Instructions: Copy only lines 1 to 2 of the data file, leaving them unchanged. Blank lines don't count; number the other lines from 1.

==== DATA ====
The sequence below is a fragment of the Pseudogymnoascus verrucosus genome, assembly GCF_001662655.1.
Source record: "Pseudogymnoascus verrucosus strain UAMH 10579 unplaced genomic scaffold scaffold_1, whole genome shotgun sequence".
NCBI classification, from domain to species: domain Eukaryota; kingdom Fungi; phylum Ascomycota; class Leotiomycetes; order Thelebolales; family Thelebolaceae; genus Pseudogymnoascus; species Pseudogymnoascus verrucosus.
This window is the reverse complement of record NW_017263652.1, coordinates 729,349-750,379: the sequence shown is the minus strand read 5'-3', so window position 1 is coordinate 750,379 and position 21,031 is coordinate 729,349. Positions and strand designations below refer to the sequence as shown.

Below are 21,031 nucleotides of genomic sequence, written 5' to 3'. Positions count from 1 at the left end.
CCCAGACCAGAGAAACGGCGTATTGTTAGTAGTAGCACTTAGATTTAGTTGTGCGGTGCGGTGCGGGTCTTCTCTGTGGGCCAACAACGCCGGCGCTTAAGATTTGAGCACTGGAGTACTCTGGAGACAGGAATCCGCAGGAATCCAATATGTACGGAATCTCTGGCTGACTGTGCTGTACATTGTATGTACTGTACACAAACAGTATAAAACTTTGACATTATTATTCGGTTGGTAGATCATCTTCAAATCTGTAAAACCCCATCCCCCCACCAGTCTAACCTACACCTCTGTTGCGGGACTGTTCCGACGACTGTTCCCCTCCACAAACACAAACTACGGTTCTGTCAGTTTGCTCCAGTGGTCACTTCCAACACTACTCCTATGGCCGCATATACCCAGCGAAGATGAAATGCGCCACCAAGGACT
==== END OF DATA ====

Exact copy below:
The sequence below is a fragment of the Pseudogymnoascus verrucosus genome, assembly GCF_001662655.1.
Source record: "Pseudogymnoascus verrucosus strain UAMH 10579 unplaced genomic scaffold scaffold_1, whole genome shotgun sequence".